The moment of inspiration can happen anywhere at anytime. Like almost everything in God’s kingdom, songs start out as seeds. They begin small with a spark of inspiration. What happens next of course, is up to us. When I first began writing songs at about age 10 the moments of inspiration tended to come from Duran Duran videos or school discos. Finding inspiration for God songs eight years later proved to be a difficult task. So difficult that I only managed to breakthrough the dry spell with prayer and fasting. It seemed, though, that once the drought was over the songs just kept arriving. But I learned much in the process, so let’s look at how songs start—the moment of inspiration.
1. Rest and Play
One of Jesus’ most well-known lessons on the Kingdom of God is about seeds. As I’m sure you know, the seeds in the Parable of the Sower represent the Word of God. One of the threats to God’s Word I find pertinent for this generation and particularly helpful for me as a writer. This is the threat Jesus refers to as “the cares of this world” (Luke 8 and 21). Nothing chokes the process of songwriting for me more than this particular weed. So anything that can get my head out of “the cares of this world” state of mind is helpful not only for my spirituality but also for my creativity.
For me the most obvious way to shake off the cares of this world is rest. That means not working. For some reason this is a concept I find hard to grasp. The idea of sitting in a room staring out the window resting fills me with dread and sadness. I have to plan rest times. I guess by this stage you’ve probably figured out that I’m an A-type personality. So, I’ve worked out that I need to trick myself into rest. However through that, I’ve also learned that resting is productive. I realized this the summer I took up wakeboarding. I had so much fun that summer, hanging with my friends and enjoying God’s creation. But at the end of it I realized that I’d written more songs over that two-month summer (it’s only two months in England) than the rest of the year combined. Creativity requires a certain playfulness—a willingness to try something knowing that it may not work out. Learning how to play again as an adult increases our threshold for risk, which in turn allows us to develop and try ideas we wouldn’t normally try. Rest leads to play, and play leads to songs.
2. Find Novelty
Novelty doesn’t get great press, generally. But actually it’s one of God’s hallmarks. Newness is an adjective that tends to follow God’s actions. Behold I’m doing a new thing. Sing a new song. But in Christ: new creation! And there will be a new heaven and a new earth. As a creative, I’m pretty pleased by this. I love new things. In particular, I love new sounds, new songs, new grooves, new chord shapes, new rhymes, new ways of worshiping God. And I am constantly on the lookout for musical new-ness. Every time I hear something new on the radio or watch something new on MTV I’m amped. And what follows normally involves me picking up a guitar.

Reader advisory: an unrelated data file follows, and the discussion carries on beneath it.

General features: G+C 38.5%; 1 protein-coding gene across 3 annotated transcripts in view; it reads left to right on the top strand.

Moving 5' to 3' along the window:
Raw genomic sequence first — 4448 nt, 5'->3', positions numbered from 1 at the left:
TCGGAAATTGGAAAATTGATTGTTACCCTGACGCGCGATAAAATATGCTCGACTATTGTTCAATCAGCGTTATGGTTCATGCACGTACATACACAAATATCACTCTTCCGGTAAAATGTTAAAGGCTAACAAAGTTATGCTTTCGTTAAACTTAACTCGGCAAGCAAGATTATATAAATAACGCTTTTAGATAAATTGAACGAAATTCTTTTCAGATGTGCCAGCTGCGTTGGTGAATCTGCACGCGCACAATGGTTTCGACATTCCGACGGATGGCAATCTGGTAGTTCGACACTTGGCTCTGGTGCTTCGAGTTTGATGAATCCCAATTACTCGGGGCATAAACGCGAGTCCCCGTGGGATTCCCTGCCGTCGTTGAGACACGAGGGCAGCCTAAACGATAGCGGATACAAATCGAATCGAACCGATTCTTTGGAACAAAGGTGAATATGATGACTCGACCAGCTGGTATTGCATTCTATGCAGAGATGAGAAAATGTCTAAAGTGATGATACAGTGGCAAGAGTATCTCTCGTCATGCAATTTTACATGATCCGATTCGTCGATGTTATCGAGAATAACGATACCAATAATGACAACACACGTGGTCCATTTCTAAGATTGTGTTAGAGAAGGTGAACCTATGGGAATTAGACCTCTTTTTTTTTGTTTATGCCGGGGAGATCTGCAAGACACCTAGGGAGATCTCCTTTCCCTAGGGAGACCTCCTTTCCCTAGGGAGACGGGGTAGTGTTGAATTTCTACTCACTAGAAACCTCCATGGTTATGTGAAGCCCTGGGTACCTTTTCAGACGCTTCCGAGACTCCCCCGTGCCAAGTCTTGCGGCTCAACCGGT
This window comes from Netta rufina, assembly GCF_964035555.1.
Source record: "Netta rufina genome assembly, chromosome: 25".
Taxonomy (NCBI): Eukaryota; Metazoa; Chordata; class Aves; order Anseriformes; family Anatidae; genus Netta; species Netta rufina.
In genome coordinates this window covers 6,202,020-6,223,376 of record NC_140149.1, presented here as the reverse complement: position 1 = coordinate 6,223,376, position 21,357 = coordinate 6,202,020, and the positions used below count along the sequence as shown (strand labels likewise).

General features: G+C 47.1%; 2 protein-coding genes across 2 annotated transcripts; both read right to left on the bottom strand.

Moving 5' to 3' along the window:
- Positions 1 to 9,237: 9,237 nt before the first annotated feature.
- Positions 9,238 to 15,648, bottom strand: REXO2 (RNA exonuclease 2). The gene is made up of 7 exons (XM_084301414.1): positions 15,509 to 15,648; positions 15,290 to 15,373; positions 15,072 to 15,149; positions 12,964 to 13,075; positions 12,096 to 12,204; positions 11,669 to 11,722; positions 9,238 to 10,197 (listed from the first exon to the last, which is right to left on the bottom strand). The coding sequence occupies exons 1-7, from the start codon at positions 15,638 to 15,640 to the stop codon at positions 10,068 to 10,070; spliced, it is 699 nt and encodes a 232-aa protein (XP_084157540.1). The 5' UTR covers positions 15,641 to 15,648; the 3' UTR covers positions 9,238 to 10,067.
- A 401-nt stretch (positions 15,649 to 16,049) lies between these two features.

3. Tap Your Emotions
Although emotions are notoriously bad fuel for seeing anything through—especially songs—they are, nevertheless, a gift from God and a fantastic place for a song to start. In fact most of my songs begin at this point. I may feel ecstatic or sad or resolved or enraged or simply moved, and the next thing I know a melody and part of a lyric is leaving my mouth.
Anything can inspire us if we’re in the right headspace. The important thing to realize is that a moment of strong emotion can be the start of something new. Typically there is a long and awkward section of perspiration that follows in order for a song to reach some stage of completion. But if we live our lives willing to let what moves us become something that moves us closer to God, then new songs are there for the taking every day.
Write down one activity that relaxes you and makes you more childlike, and practice it this week.
Listen to the radio this week for a new sound that gets you excited, then use it in a new song you are writing.
Brenton Brown has been the worship pastor at Oxford Vineyard, UK, and the coordinator of the Vineyard (UK) Worship Development Team. Find out more here.